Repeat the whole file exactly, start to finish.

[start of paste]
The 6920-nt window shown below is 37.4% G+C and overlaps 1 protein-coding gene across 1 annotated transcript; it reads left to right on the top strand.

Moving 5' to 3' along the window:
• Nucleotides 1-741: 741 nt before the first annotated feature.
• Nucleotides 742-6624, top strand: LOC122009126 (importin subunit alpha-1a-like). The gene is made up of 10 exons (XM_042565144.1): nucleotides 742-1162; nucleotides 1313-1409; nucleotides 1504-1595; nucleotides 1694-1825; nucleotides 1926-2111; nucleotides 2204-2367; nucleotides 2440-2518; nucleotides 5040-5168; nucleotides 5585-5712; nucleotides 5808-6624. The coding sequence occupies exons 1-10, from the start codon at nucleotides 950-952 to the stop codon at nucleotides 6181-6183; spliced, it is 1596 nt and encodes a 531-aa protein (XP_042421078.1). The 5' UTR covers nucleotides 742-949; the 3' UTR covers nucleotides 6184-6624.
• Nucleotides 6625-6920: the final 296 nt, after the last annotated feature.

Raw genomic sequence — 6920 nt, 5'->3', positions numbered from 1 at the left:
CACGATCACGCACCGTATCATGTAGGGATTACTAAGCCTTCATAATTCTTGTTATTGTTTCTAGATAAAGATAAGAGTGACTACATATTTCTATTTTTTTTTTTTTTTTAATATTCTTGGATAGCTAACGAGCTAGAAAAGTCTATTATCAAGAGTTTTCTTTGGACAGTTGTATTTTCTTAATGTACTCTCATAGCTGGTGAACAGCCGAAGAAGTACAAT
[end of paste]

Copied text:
The 6920-nt window shown below is 37.4% G+C and overlaps 1 protein-coding gene across 1 annotated transcript; it reads left to right on the top strand.

Moving 5' to 3' along the window:
• Nucleotides 1-741: 741 nt before the first annotated feature.
• Nucleotides 742-6624, top strand: LOC122009126 (importin subunit alpha-1a-like). The gene is made up of 10 exons (XM_042565144.1): nucleotides 742-1162; nucleotides 1313-1409; nucleotides 1504-1595; nucleotides 1694-1825; nucleotides 1926-2111; nucleotides 2204-2367; nucleotides 2440-2518; nucleotides 5040-5168; nucleotides 5585-5712; nucleotides 5808-6624. The coding sequence occupies exons 1-10, from the start codon at nucleotides 950-952 to the stop codon at nucleotides 6181-6183; spliced, it is 1596 nt and encodes a 531-aa protein (XP_042421078.1). The 5' UTR covers nucleotides 742-949; the 3' UTR covers nucleotides 6184-6624.
• Nucleotides 6625-6920: the final 296 nt, after the last annotated feature.

Raw genomic sequence — 6920 nt, 5'->3', positions numbered from 1 at the left:
CACGATCACGCACCGTATCATGTAGGGATTACTAAGCCTTCATAATTCTTGTTATTGTTTCTAGATAAAGATAAGAGTGACTACATATTTCTATTTTTTTTTTTTTTTTAATATTCTTGGATAGCTAACGAGCTAGAAAAGTCTATTATCAAGAGTTTTCTTTGGACAGTTGTATTTTCTTAATGTACTCTCATAGCTGGTGAACAGCCGAAGAAGTACAAT